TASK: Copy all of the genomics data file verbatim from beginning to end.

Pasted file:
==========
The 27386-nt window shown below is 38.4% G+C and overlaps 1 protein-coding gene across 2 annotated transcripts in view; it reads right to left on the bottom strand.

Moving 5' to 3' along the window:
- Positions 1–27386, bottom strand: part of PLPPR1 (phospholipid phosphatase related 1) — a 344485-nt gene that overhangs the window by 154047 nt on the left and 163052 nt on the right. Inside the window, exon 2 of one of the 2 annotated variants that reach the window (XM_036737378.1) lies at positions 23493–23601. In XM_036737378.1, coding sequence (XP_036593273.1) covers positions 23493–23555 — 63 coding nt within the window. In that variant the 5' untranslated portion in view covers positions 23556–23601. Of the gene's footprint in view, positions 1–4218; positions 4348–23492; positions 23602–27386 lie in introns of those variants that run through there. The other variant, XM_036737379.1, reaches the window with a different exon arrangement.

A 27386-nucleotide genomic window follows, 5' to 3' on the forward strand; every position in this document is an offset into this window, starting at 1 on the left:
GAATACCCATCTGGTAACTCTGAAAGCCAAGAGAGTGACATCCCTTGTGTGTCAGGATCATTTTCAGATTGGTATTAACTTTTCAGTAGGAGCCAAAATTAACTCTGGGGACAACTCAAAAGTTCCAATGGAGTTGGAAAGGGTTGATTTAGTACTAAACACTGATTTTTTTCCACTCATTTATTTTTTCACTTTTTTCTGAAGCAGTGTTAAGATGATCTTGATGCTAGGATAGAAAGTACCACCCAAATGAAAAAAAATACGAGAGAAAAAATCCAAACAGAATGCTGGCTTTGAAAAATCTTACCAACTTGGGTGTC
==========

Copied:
The 27386-nt window shown below is 38.4% G+C and overlaps 1 protein-coding gene across 2 annotated transcripts in view; it reads right to left on the bottom strand.

Moving 5' to 3' along the window:
- Positions 1–27386, bottom strand: part of PLPPR1 (phospholipid phosphatase related 1) — a 344485-nt gene that overhangs the window by 154047 nt on the left and 163052 nt on the right. Inside the window, exon 2 of one of the 2 annotated variants that reach the window (XM_036737378.1) lies at positions 23493–23601. In XM_036737378.1, coding sequence (XP_036593273.1) covers positions 23493–23555 — 63 coding nt within the window. In that variant the 5' untranslated portion in view covers positions 23556–23601. Of the gene's footprint in view, positions 1–4218; positions 4348–23492; positions 23602–27386 lie in introns of those variants that run through there. The other variant, XM_036737379.1, reaches the window with a different exon arrangement.

A 27386-nucleotide genomic window follows, 5' to 3' on the forward strand; every position in this document is an offset into this window, starting at 1 on the left:
GAATACCCATCTGGTAACTCTGAAAGCCAAGAGAGTGACATCCCTTGTGTGTCAGGATCATTTTCAGATTGGTATTAACTTTTCAGTAGGAGCCAAAATTAACTCTGGGGACAACTCAAAAGTTCCAATGGAGTTGGAAAGGGTTGATTTAGTACTAAACACTGATTTTTTTCCACTCATTTATTTTTTCACTTTTTTCTGAAGCAGTGTTAAGATGATCTTGATGCTAGGATAGAAAGTACCACCCAAATGAAAAAAAATACGAGAGAAAAAATCCAAACAGAATGCTGGCTTTGAAAAATCTTACCAACTTGGGTGTC